How Did I get Myself Into This?
After completing the Bataan Memorial Death March last year, I thought I’d be one and done. It’s an amazing, moving, meaningful race, but it’s also very challenging and very taxing. I figured, “Alright, that’s done.” In my mind, it was checked off, never to be run again.
Then I joined Wear Blue: Run to Remember. Each week we would talk about forming a team. And each week, there wasn’t much of a consensus. “Sure, I’ll do it,” I told the group knowing in the back of my mind we’d never get the 5 total people needed to make an official team. We know how this story ends – people who thought they wouldn’t be able to were able, people who were on the fence decided to go for it, and we ended up with a full team plus even more Wear Blue members going for it!
The Morning Of
After hitting up the expo on Saturday, I was really looking forward to race day. (I had been kind of dreading it before that!) Groggy after a bad night’s sleep, I woke up at 3 am. I was ready and out of the house less than an hour after that. I wondered if the other people I saw on the road were just waking up like us or hadn’t gone to bed yet from the night before. The drive with easy with no issues, just like last year. We made great time and parked with ease. We even happened to have been parked right by Julie! Huzzah! All of us hung out in Stephen’s truck discussing our nerves. Somehow that also included everyone else mocking my “mom” sweats. They were keeping me warm! But once Stephen referred to me as Sheila (my mom’s name), I knew I had to ditch them. (No offense mom!)
We ditched the truck and bounded out toward the starting area. Our Wear Blue crew met up before the start for a circle. We all said the names of people that we were running in honor of. This is something we always do at Wear Blue. Normally, we read the names of people who have died in action on that week over the years since 9/11. Each week, I save the names by putting them in a special box on my dresser. The day before the race, I typed them up and added the names of those I personally run for and put them on my backpack. I was honored to carry those names alongside the one I picked up from Medals of Honor. I carried their names on my back and on my heart the entire day. This was the meaning behind it all.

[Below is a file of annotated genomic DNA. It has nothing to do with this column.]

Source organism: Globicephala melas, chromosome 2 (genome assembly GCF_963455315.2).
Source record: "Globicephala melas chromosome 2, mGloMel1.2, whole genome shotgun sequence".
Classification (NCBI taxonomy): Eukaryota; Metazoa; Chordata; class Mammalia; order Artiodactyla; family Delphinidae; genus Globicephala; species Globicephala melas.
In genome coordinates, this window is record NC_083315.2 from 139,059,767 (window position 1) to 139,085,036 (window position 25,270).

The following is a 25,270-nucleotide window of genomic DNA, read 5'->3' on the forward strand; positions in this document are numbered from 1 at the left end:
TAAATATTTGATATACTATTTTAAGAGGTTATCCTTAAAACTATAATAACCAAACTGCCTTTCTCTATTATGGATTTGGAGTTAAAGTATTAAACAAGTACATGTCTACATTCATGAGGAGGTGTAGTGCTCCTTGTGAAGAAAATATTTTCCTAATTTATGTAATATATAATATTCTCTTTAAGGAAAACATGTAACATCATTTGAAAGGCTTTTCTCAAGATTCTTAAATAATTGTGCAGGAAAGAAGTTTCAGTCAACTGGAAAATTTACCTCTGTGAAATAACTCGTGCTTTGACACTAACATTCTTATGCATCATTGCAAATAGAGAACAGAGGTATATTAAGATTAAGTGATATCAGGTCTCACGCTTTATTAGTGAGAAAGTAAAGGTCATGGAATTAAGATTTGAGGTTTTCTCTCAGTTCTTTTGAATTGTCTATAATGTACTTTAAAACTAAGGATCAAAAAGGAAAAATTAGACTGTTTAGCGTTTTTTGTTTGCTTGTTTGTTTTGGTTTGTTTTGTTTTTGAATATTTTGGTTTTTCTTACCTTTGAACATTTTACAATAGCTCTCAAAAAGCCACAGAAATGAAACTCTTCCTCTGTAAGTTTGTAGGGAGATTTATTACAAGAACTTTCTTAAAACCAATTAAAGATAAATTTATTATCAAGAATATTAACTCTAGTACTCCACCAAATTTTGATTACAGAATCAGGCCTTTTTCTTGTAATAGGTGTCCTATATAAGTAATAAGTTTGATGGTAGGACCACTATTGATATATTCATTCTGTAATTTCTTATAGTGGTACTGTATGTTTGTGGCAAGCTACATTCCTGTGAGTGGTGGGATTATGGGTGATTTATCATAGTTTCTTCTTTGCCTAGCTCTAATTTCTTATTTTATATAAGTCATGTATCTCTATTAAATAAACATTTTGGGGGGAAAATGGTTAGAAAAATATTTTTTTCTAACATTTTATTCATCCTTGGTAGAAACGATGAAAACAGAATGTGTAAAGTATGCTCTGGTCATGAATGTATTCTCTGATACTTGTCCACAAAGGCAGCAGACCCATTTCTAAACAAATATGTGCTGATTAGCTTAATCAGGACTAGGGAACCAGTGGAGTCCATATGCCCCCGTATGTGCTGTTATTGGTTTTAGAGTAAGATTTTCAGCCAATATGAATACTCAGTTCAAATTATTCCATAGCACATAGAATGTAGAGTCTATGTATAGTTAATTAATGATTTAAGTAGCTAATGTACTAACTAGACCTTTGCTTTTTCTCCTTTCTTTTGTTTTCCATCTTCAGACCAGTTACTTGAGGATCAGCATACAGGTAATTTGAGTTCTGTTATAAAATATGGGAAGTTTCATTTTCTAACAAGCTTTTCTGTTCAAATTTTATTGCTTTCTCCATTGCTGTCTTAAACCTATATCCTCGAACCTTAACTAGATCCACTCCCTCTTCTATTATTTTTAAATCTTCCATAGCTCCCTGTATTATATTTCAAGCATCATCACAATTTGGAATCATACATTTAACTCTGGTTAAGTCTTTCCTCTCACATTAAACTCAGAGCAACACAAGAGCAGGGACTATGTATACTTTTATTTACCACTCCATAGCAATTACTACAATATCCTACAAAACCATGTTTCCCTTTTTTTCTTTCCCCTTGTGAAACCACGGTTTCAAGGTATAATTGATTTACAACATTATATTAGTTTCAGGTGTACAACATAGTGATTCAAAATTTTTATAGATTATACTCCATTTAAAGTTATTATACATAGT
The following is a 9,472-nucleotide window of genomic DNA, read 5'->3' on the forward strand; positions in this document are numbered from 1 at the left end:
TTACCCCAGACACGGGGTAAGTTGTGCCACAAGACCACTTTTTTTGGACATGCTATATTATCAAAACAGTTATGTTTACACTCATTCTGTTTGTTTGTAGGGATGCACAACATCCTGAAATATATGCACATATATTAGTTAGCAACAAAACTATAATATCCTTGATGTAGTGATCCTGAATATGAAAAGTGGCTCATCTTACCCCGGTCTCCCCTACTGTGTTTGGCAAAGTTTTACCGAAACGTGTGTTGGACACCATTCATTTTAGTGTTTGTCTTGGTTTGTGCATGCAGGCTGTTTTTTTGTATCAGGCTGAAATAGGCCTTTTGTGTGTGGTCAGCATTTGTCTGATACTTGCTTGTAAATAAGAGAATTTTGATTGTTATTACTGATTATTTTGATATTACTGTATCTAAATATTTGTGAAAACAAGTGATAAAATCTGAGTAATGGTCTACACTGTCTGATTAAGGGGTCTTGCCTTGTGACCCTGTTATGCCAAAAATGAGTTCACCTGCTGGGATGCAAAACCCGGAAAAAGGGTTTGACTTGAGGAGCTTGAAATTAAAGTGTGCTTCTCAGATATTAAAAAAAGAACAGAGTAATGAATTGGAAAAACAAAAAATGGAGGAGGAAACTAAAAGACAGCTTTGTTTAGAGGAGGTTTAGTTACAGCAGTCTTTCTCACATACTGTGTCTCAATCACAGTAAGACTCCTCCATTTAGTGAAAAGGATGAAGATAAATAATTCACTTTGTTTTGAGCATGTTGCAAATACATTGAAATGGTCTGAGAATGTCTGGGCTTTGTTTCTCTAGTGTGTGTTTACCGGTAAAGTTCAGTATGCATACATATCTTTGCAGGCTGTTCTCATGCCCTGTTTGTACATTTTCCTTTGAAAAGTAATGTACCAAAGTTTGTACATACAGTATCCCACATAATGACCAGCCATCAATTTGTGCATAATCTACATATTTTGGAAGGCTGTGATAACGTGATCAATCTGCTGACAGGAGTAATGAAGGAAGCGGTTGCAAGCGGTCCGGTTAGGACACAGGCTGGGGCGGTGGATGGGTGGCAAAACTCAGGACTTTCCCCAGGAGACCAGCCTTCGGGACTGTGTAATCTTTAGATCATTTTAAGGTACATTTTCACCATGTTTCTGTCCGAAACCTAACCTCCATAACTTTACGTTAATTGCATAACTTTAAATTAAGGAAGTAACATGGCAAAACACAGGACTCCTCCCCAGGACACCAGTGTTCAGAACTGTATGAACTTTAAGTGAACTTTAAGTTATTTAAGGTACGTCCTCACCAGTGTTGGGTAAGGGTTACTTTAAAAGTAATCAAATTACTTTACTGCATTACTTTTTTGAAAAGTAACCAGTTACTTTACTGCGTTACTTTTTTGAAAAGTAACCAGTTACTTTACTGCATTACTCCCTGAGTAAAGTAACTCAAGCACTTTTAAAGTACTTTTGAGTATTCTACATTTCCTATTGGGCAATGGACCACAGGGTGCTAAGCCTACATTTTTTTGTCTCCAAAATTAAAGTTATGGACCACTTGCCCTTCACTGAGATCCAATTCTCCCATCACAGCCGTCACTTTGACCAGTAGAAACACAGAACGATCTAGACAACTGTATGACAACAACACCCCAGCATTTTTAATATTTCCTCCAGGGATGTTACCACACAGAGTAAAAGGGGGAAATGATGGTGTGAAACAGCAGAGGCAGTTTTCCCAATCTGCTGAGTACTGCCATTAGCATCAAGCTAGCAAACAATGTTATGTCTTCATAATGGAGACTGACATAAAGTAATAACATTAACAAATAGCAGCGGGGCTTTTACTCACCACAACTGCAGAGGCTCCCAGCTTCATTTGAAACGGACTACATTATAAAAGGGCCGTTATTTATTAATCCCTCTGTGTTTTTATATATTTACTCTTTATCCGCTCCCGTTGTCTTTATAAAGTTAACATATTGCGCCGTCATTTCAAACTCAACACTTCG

We shifted over into our corral. By this time, we’d already been standing outside shivering for a while, and we seemed to just get colder and colder. The opening ceremonies began, and I tried to focus on the gravity of the day instead of how temporarily chilly I was. A number of people spoke including the Ambassador from The Philippines. The most touching part was the Roll Call. The speaker said the names of any survivors present, who triumphantly shout, “Here!” The names of the Bataan veterans who have died in the last year were read followed by silence. I definitely cried. Toward the end of the opening ceremony, a helicopter flew over. Stephen was unimpressed but I thought it was badass. With that the day, the ceremony was over.
The Bataan veterans were moved to the starting line and the wounded warriors followed. Our corral was one of the earlier ones and we pretty quickly made our way to the start. It takes a while to actually cross the starting line because the Bataan veterans shake the hands of every participant. It’s a really cool honor and worth the wait. The sun was finally appearing as I made my way to the front of the line. I was able to personally thank the Bataan veterans for their service and sacrifice.
It was 7:30. I had been up for 4 and a half hours already. I was cold and tense and tired. All that I had left to do was walk 26.2 miles…